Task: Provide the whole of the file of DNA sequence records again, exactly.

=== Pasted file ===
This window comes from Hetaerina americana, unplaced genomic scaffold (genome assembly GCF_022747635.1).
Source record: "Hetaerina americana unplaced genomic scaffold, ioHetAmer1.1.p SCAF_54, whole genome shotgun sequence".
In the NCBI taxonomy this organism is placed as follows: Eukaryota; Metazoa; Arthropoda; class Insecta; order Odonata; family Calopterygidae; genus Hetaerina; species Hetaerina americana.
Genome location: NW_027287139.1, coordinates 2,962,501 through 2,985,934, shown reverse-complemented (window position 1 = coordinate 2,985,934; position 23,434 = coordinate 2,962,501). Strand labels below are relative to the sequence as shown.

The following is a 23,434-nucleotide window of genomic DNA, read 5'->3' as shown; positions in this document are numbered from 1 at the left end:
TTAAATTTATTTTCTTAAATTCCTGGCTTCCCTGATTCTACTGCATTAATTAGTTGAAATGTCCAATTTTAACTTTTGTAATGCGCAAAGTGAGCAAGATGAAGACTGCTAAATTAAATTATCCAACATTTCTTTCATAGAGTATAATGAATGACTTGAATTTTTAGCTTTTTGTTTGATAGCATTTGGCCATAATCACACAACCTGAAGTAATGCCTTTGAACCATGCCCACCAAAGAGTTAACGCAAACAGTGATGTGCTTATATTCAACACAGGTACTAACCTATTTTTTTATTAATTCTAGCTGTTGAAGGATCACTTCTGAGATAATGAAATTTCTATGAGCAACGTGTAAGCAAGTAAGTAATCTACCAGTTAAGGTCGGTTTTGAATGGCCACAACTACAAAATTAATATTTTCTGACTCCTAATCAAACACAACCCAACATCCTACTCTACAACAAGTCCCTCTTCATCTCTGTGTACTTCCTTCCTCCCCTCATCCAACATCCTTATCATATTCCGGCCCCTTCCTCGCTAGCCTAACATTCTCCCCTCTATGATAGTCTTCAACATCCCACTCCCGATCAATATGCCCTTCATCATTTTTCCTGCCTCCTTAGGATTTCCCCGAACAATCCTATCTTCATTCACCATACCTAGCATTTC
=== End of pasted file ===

This window comes from Hetaerina americana, unplaced genomic scaffold (genome assembly GCF_022747635.1).
Source record: "Hetaerina americana unplaced genomic scaffold, ioHetAmer1.1.p SCAF_54, whole genome shotgun sequence".
In the NCBI taxonomy this organism is placed as follows: Eukaryota; Metazoa; Arthropoda; class Insecta; order Odonata; family Calopterygidae; genus Hetaerina; species Hetaerina americana.
Genome location: NW_027287139.1, coordinates 2,962,501 through 2,985,934, shown reverse-complemented (window position 1 = coordinate 2,985,934; position 23,434 = coordinate 2,962,501). Strand labels below are relative to the sequence as shown.

The following is a 23,434-nucleotide window of genomic DNA, read 5'->3' as shown; positions in this document are numbered from 1 at the left end:
TTAAATTTATTTTCTTAAATTCCTGGCTTCCCTGATTCTACTGCATTAATTAGTTGAAATGTCCAATTTTAACTTTTGTAATGCGCAAAGTGAGCAAGATGAAGACTGCTAAATTAAATTATCCAACATTTCTTTCATAGAGTATAATGAATGACTTGAATTTTTAGCTTTTTGTTTGATAGCATTTGGCCATAATCACACAACCTGAAGTAATGCCTTTGAACCATGCCCACCAAAGAGTTAACGCAAACAGTGATGTGCTTATATTCAACACAGGTACTAACCTATTTTTTTATTAATTCTAGCTGTTGAAGGATCACTTCTGAGATAATGAAATTTCTATGAGCAACGTGTAAGCAAGTAAGTAATCTACCAGTTAAGGTCGGTTTTGAATGGCCACAACTACAAAATTAATATTTTCTGACTCCTAATCAAACACAACCCAACATCCTACTCTACAACAAGTCCCTCTTCATCTCTGTGTACTTCCTTCCTCCCCTCATCCAACATCCTTATCATATTCCGGCCCCTTCCTCGCTAGCCTAACATTCTCCCCTCTATGATAGTCTTCAACATCCCACTCCCGATCAATATGCCCTTCATCATTTTTCCTGCCTCCTTAGGATTTCCCCGAACAATCCTATCTTCATTCACCATACCTAGCATTTC